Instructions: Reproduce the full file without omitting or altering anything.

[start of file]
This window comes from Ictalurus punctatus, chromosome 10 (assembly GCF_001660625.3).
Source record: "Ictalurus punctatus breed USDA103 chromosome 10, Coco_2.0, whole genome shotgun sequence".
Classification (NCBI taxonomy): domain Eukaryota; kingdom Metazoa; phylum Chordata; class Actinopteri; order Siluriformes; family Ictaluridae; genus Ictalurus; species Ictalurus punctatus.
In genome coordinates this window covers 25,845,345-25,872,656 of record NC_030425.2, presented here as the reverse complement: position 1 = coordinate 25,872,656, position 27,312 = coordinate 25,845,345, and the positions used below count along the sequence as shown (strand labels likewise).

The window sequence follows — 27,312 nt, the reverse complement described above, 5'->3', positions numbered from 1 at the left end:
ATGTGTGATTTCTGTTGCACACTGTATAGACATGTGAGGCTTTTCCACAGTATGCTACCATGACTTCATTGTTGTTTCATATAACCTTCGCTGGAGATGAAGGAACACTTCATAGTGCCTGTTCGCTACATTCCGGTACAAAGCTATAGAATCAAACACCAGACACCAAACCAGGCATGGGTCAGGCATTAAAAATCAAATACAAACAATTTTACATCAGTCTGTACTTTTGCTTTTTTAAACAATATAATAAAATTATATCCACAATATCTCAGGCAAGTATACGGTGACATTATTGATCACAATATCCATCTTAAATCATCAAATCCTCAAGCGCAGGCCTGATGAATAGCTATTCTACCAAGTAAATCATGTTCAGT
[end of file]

This window comes from Ictalurus punctatus, chromosome 10 (assembly GCF_001660625.3).
Source record: "Ictalurus punctatus breed USDA103 chromosome 10, Coco_2.0, whole genome shotgun sequence".
Classification (NCBI taxonomy): domain Eukaryota; kingdom Metazoa; phylum Chordata; class Actinopteri; order Siluriformes; family Ictaluridae; genus Ictalurus; species Ictalurus punctatus.
In genome coordinates this window covers 25,845,345-25,872,656 of record NC_030425.2, presented here as the reverse complement: position 1 = coordinate 25,872,656, position 27,312 = coordinate 25,845,345, and the positions used below count along the sequence as shown (strand labels likewise).

The window sequence follows — 27,312 nt, the reverse complement described above, 5'->3', positions numbered from 1 at the left end:
ATGTGTGATTTCTGTTGCACACTGTATAGACATGTGAGGCTTTTCCACAGTATGCTACCATGACTTCATTGTTGTTTCATATAACCTTCGCTGGAGATGAAGGAACACTTCATAGTGCCTGTTCGCTACATTCCGGTACAAAGCTATAGAATCAAACACCAGACACCAAACCAGGCATGGGTCAGGCATTAAAAATCAAATACAAACAATTTTACATCAGTCTGTACTTTTGCTTTTTTAAACAATATAATAAAATTATATCCACAATATCTCAGGCAAGTATACGGTGACATTATTGATCACAATATCCATCTTAAATCATCAAATCCTCAAGCGCAGGCCTGATGAATAGCTATTCTACCAAGTAAATCATGTTCAGT